NEW DELHI • Prime Minister Narendra Modi is personally taking on India's notorious red tape to clear tens of billions of dollars worth of stalled public projects, hoping that his hands-on intervention can bend a vast, dysfunctional bureaucracy.
Once a month, Mr Modi holds a meeting with top state and federal bureaucrats to check why projects have not got off the ground. Since March, his intervention has helped revive nearly US$60 billion (S$84 billion) in federal and state projects, according to government data.
Mr Modi has won plaudits for the initiative that has chipped away at a US$150 billion backlog of planned roads, ports, railways, power stations and other projects. But equally, critics say, the fact that he needs to personally intervene shows the level of government inertia in Asia's third-biggest economy.
"It is a systemic problem that the Prime Minister needs to work on," said Mr Arun Maira, a management consultant and member of the previous Congress government.
The previous government set up a Cabinet task force to clear the backlog of projects but failed to make much of an impact because state governments were not involved.
The new initiative, launched by Mr Modi in March and publicised on his personal website and Twitter feed, is called pro-active governance and timely implementation, or Pragati, which means "progress" in the Hindi language.
Federal and state bureaucrats are linked by video to Mr Modi's office for the meeting, usually held on the fourth Wednesday of each month. They are typically from the finance, law, land, environment, transport and energy ministries whose clearances are needed for many projects.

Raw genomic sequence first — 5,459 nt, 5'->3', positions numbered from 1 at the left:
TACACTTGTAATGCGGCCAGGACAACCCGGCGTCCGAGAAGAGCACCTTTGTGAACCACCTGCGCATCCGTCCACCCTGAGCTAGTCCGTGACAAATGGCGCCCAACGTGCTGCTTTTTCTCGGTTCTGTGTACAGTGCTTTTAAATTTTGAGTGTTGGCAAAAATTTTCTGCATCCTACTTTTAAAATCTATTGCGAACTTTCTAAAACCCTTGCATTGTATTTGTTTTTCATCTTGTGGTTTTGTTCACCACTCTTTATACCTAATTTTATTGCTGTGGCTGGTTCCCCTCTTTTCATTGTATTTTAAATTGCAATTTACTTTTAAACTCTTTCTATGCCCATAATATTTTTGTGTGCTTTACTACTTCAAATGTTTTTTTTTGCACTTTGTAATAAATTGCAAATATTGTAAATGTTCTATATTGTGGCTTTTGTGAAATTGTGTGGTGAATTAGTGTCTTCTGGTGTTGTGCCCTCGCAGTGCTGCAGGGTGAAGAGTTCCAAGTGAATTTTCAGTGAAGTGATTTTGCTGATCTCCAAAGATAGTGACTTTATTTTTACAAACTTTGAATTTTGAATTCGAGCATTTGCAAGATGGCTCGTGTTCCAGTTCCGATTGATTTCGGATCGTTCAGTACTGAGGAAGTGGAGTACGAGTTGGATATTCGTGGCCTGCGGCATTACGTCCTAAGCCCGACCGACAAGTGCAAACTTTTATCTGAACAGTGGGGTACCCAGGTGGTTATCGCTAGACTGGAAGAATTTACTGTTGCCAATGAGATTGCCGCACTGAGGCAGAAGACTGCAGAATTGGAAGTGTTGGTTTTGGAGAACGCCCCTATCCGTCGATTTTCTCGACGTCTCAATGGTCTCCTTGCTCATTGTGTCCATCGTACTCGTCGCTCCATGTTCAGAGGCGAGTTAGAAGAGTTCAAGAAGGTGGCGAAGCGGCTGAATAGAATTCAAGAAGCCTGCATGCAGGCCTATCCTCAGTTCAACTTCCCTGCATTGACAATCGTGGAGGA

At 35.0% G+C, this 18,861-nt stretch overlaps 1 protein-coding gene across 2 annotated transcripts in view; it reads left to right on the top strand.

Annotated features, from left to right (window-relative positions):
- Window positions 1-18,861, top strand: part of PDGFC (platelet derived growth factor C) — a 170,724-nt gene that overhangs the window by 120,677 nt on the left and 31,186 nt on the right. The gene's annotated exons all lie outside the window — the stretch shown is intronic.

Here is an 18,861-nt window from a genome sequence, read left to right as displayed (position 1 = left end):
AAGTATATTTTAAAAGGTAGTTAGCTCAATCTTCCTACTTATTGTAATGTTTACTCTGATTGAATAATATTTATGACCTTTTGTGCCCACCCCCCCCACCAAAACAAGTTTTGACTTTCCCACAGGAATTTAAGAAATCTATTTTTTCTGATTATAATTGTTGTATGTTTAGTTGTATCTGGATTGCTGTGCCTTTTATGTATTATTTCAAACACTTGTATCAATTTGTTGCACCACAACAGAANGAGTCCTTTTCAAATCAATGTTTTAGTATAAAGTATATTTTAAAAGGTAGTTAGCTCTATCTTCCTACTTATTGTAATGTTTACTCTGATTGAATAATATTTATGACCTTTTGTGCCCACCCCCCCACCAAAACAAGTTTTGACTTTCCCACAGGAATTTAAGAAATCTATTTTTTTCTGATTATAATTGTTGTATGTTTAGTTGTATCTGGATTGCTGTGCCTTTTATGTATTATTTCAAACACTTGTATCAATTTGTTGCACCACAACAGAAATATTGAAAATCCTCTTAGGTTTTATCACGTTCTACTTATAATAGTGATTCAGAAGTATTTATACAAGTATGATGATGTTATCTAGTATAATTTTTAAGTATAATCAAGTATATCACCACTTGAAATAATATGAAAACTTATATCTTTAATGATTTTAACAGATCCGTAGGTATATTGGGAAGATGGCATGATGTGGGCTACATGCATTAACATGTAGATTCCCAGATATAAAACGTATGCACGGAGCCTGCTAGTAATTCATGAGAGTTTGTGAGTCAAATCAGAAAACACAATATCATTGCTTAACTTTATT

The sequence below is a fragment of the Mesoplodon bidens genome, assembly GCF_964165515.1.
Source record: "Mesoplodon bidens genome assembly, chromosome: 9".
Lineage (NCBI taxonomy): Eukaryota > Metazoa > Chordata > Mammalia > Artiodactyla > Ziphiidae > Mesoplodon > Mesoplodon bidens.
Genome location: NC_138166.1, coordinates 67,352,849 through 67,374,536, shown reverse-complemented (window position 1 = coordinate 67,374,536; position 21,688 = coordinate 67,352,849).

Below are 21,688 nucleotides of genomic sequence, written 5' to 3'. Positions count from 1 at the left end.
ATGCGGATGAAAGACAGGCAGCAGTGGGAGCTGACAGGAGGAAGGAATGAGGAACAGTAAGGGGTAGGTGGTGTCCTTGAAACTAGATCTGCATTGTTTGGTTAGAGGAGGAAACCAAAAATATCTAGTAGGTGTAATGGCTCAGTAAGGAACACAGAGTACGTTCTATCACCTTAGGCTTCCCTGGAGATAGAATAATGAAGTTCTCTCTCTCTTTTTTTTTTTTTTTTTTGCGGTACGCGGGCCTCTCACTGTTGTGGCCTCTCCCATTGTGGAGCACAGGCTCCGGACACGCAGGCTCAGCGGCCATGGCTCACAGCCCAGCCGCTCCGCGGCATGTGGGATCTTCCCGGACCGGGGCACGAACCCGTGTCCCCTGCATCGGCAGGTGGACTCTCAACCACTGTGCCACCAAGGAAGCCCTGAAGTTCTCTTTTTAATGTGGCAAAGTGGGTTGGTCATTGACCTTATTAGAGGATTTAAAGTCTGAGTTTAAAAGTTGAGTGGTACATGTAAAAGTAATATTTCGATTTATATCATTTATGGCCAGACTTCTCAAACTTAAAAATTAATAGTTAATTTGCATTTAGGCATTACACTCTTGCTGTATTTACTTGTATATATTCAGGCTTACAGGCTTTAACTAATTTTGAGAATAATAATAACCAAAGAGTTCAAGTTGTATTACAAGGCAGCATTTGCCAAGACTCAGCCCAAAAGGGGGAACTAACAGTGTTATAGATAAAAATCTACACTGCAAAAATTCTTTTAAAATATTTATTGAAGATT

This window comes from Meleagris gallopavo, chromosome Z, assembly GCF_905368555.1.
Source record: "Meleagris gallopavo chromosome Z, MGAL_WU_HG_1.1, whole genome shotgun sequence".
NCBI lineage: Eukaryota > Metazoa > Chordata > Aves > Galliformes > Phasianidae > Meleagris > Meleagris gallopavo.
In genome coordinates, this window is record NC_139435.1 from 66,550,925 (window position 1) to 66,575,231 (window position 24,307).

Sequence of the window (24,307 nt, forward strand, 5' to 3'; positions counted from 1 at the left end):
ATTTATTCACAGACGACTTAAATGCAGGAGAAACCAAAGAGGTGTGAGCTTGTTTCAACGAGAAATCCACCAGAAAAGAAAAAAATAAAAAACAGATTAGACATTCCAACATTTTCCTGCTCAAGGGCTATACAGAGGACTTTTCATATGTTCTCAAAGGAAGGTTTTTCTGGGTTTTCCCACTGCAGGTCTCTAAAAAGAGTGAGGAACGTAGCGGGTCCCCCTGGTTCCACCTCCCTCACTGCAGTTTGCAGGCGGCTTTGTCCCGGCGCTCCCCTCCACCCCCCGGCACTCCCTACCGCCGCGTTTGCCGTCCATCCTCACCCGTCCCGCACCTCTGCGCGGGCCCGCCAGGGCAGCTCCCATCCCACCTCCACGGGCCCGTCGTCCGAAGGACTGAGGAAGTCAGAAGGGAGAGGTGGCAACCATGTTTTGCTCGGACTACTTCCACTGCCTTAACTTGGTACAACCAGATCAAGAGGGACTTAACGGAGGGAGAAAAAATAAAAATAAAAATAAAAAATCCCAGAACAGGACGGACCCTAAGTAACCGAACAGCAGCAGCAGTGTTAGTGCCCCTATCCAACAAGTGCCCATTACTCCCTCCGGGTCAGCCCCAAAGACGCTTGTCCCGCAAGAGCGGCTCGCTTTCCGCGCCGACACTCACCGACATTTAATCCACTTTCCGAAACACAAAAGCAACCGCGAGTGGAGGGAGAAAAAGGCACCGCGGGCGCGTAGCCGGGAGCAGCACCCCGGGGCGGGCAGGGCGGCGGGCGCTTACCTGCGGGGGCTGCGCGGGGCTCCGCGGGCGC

The agenda is set the previous week and usually has about a dozen stalled projects, public grievances and other governance issues.
A senior official who has attended the meeting said when a project comes up for discussion, Mr Modi turns to the representative of the ministry where it is being held up.
He simply asks, "please tell me why it hasn't happened", the official said.
The Chief Minister of Uttar Pradesh state, Mr Akhilesh Yadav, a political rival of Mr Modi, wrote to the Prime Minister's office requesting the inclusion of a US$1 billion metro rail project in the state capital at one Pragati meeting.
It got the clearances, including a pledge of federal funding, at the meeting last month.
Still, critics say that while Mr Modi can quickly cut through red tape, his style centralises decision-making and will not be sustainable in a country as large as India.
In the July to September quarter, projects worth 7.6 per cent of India's gross domestic product, or US$152 billion, were stalled, down from a peak of 8.5 per cent in the January to March quarter last year, according to CMIE, a think-tank.